Ocampo, who was taken to a local police station, told Reuters the charges were an attempt by the government to exclude leftwing groups from mainstream politics and prevent them from seeking re-election in congressional elections on May 14.

The former journalist said: "These charges of murder are political harassment and repression and are an attempt to prohibit me from campaigning."

 

He has said he was in prison when the NPA started killing suspected government spies.

 

Marcos era killings

 

Ocampo was forced to go underground with the communist fighters when Ferdinand Marcos, the late Philippines leader, declared martial law in 1972.

 

"These charges of murder are political harassment and repression and are an attempt to prohibit me from campaigning"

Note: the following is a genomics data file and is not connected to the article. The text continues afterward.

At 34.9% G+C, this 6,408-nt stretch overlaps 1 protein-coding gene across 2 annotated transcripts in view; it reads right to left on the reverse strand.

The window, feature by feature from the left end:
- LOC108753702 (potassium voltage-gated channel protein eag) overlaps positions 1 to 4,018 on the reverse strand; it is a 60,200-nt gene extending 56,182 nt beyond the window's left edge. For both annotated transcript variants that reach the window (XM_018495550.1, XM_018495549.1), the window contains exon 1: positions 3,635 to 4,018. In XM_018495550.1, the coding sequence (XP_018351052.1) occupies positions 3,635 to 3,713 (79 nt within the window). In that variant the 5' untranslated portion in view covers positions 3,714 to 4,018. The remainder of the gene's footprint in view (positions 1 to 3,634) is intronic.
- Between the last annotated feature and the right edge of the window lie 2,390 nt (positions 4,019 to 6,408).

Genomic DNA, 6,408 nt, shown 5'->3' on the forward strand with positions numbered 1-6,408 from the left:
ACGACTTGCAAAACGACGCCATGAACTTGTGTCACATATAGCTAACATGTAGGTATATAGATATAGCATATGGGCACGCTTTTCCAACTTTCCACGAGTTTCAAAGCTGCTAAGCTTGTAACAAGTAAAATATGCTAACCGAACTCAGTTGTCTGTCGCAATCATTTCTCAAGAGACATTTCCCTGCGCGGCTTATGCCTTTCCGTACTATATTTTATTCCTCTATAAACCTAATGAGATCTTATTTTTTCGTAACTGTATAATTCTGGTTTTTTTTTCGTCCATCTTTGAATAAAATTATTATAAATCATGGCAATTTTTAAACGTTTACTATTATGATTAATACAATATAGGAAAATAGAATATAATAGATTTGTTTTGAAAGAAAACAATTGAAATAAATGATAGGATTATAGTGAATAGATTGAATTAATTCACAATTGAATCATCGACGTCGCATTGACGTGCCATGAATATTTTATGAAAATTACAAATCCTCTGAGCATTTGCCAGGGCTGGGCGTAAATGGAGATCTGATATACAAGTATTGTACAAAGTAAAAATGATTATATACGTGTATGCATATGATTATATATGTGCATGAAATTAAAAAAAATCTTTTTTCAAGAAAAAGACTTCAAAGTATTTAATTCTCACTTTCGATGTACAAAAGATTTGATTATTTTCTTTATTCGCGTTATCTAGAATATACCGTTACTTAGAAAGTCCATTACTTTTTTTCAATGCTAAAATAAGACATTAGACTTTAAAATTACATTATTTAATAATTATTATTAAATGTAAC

Satur Ocampo, Philippines legislator

Captured in 1976, he was tried in a military court and detained until 1985 when he escaped and rejoined the armed group.

 

Re-arrested two years later, Ocampo was freed in 1992 when the government opened peace talks with the communists. He won a seat in congress in 2001 as a member of the Bayan Muna (Nation First) party-list group.

 

The government views Bayan Muna and other leftwing groups as NPA fronts and has accused Ocampo and other legislators of helping to fund one of the world's longest-running communist insurgencies, which has killed more than 40,000 people since 1969.

 

Leftwing groups deny the allegations and accuse the military of killing hundreds of their members in extrajudicial executions. The armed forces blame the murders on internal purges in the communist movement.

 

Gloria Arroyo, the president, sees the NPA as the Philippines' biggest security threat. Last year she declared all-out war on the group, which is largely based in rural areas and engages the police and military in deadly tit-for-tat battles.

 

Peace talks collapsed in 2004 when Washington and some European states put the NPA on terrorism blacklists. The group has more than 7,000 fighters and is active in 69 of 81 provinces.